If you’ve bought this book (and obviously you have), I bet one of the first things that went through your mind when you found this book was that goofy email that goes around from time to time and on Face Book called “Children of the 80’s.” Well, there were actually a few versions of that email going around, but here is one version that probably looks familiar:
We are the children of the Eighties. We are not the first "lost generation" nor today's lost generation; in fact, we think we know just where we stand - or are discovering it as we speak. We are the ones who played with Lego Building Blocks when they were just building blocks and gave Malibu Barbie crewcuts with safety scissors that never really cut.
We collected Garbage Pail Kids and Cabbage Patch Kids and My Little Ponies and Hot Wheels and He-Man action figures and thought She-Ra looked just a little bit like I would when I was a woman. Big Wheels and bicycles with streamers were the way to go, and sidewalk chalk was all you needed to build a city. Imagination was the key. It made the Ewok Treehouse big enough for you to be Luke and the kitchen table and an old sheet dark enough to be a tent in the forest. Your world was the backyard and it was all you needed. With your pink portable tape player, Debbie Gibson sang back up to you and everyone wanted a skirt like the Material Girl and a glove like Michael Jackson's.
Today, we are the ones who sing along with Bruce Stringsteen and The Bangles perfectly and have no idea why. We recite lines with the Ghostbusters and still look to The Goonies for a great adventure. We flip through T.V. stations and stop at The A Team and Knight Rider and Fame and laugh with The Cosby Show and Family Ties and Punky Brewster and what you talkin' 'bout Willis? We hold strong affections for The Muppets and The Gummy Bears and why did they take the Smurfs off the air? After school specials were only about cigarettes and step-families, the Polka Dot Door was nothing like Barney, and aren't the Power Rangers just Voltron reincarnated?
We are the ones who still read Nancy Drew and the Hardy Boys, the Bobbsey Twins, Beverly Clearly and Judy Blume, Richard Scary and the Electric Company. Friendship bracelets were ties you couldn't break and friendship pins went on shoes - preferably hightop Velcro Reeboks - and pegged jeans were in, as were Units belts and layered socks and jean jackets and jams and charm necklaces and side pony tails and just tails. Rave was a girl's best friend; braces with colored rubberbands made you cool.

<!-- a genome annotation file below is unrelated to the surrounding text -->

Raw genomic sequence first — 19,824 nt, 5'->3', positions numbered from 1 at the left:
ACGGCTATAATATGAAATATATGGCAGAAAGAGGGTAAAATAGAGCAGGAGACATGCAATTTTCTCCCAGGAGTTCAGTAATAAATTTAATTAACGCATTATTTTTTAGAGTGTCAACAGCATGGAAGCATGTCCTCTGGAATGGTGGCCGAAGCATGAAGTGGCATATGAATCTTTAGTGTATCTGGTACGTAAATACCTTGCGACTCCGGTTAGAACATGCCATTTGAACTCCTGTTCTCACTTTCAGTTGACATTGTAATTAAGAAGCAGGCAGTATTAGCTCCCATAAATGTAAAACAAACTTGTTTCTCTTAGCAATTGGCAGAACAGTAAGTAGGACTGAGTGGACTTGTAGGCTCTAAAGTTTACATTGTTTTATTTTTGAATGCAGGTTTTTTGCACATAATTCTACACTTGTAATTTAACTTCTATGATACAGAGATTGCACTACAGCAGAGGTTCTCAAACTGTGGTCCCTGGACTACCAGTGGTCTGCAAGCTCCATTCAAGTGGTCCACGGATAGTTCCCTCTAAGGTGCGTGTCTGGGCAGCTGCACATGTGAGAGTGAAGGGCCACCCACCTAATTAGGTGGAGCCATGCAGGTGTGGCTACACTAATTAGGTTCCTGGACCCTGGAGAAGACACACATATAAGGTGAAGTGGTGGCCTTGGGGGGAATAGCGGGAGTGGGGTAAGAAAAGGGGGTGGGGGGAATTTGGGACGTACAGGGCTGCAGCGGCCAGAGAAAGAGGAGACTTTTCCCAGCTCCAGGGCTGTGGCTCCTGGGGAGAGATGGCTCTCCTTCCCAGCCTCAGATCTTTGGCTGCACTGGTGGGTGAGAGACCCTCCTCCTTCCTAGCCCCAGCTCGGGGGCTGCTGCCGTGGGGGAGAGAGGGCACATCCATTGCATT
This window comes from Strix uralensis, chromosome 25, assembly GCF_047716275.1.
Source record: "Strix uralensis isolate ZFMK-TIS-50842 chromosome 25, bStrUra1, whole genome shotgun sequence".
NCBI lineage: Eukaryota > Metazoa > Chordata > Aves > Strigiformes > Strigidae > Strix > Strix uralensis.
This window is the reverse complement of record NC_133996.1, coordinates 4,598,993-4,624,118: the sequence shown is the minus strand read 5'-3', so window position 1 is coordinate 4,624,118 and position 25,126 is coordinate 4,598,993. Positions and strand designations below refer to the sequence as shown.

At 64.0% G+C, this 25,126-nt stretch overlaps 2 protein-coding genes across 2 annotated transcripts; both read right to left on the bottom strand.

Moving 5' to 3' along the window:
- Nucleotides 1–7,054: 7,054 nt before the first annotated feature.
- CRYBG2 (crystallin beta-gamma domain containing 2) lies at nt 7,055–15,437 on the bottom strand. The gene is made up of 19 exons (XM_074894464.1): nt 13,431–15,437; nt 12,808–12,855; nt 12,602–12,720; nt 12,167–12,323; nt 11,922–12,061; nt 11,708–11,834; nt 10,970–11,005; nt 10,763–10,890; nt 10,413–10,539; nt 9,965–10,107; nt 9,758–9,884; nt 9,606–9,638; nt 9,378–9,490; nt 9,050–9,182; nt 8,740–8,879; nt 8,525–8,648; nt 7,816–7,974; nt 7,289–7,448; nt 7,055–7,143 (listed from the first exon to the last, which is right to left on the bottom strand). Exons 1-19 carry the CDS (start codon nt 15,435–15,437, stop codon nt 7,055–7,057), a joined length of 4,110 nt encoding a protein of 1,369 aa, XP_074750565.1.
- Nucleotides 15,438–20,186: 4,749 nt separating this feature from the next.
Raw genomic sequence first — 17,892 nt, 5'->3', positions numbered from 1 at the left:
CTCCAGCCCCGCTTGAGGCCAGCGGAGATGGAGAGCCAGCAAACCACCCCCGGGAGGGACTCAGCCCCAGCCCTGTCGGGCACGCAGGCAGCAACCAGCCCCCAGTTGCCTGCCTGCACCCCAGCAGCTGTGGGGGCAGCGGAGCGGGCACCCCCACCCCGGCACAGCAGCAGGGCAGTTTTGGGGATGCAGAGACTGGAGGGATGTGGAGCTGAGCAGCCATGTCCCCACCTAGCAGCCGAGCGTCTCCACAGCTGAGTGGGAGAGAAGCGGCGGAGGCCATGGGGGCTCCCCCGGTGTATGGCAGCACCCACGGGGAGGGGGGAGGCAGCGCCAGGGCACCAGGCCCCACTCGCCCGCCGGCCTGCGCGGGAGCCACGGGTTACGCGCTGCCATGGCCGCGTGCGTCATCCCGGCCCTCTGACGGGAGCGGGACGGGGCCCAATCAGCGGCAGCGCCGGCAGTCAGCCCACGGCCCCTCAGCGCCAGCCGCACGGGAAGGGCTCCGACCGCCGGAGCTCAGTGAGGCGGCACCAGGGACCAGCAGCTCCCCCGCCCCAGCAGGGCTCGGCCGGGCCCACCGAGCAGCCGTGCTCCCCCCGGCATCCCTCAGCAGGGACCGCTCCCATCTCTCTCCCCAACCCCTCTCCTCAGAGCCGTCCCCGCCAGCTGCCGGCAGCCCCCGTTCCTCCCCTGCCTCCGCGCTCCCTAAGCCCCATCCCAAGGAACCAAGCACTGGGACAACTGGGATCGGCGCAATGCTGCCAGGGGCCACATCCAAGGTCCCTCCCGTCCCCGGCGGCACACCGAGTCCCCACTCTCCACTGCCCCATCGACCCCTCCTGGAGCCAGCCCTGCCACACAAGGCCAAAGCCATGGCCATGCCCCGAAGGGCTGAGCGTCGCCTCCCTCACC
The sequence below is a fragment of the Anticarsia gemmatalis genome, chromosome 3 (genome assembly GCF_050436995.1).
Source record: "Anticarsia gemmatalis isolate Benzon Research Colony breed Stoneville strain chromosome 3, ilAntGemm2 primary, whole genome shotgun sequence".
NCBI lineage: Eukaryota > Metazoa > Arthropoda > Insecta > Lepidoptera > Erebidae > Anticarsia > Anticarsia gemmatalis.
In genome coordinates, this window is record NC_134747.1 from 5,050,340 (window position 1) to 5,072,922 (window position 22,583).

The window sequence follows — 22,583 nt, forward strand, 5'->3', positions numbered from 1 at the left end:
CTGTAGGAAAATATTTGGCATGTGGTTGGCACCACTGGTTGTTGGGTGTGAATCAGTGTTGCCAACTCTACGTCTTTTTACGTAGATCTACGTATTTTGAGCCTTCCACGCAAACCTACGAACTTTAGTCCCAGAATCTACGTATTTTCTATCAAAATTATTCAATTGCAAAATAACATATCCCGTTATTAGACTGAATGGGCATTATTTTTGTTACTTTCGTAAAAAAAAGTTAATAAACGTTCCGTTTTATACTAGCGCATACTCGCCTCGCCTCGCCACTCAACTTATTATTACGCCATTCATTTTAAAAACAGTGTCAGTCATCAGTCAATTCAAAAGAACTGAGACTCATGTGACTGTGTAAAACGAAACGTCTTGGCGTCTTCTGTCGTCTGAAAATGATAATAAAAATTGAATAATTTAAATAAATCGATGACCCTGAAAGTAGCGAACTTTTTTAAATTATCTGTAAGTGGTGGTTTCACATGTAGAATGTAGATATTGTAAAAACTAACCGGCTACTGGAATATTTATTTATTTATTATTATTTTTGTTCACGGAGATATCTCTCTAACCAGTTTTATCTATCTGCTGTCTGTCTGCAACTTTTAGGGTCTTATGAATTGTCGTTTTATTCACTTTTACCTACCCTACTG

The backdoor was always open and Mom served only red Kool-Aid to the neighborhood kids- we never drank New Coke. Entertainment was cheap and lasted for hours. All you needed to be a princess was high heels and an apron; the Sit'n'Spin always made you dizzy but never made you stop; Pogoballs were dangerous weapons and Chinese Jump Ropes never failed to trip someone. In your Underoos you were Wonder Woman or Spider Man or R2D2 and in your treehouse you were king.In the Eighties, nothing was wrong. Did you know the president was shot? Star Wars was not only a movie. Did you ever play in a bomb shelter? Did you see the Challenger Shuttle explode or feed the homeless man? We forgot Vietnam and watched Tiananman's Square on CNN and bought pieces of the Berlin Wall at the store. AIDS was not the number one killer in the United States. We didn't start the fire, Billy Joel.
In the Eighties, we redefined the American Dream, and those years defined us. We are the generation in between strife and facing strife and not turning our backs. The Eighties may have made us idealistic, but it's that idealism that will push us and be passed on to our children - the first children of the twenty-first century. Never forget: We are the children of the Eighties.
Yes, America! We are the children of the 80’s. So who are we? That can be summed up by a simple essay. If you are truly a child of the 80’s, you won’t need me to tell you what movie this comes from. You’ll know from reading the first line.
“Dear Mr. Vernon:
We accept the fact that we had to sacrifice a whole Saturday in detention for whatever it was we did wrong. But, we think you're crazy to make us write an essay telling you who we think we are. You see us as you want to see us: in the simplest terms, in the most convenient definitions. But, what we found out is that each one of us is: a brain . . .
And an athlete…
And a basket case…
And a criminal…
Does that answer your question?
The Breakfast Club”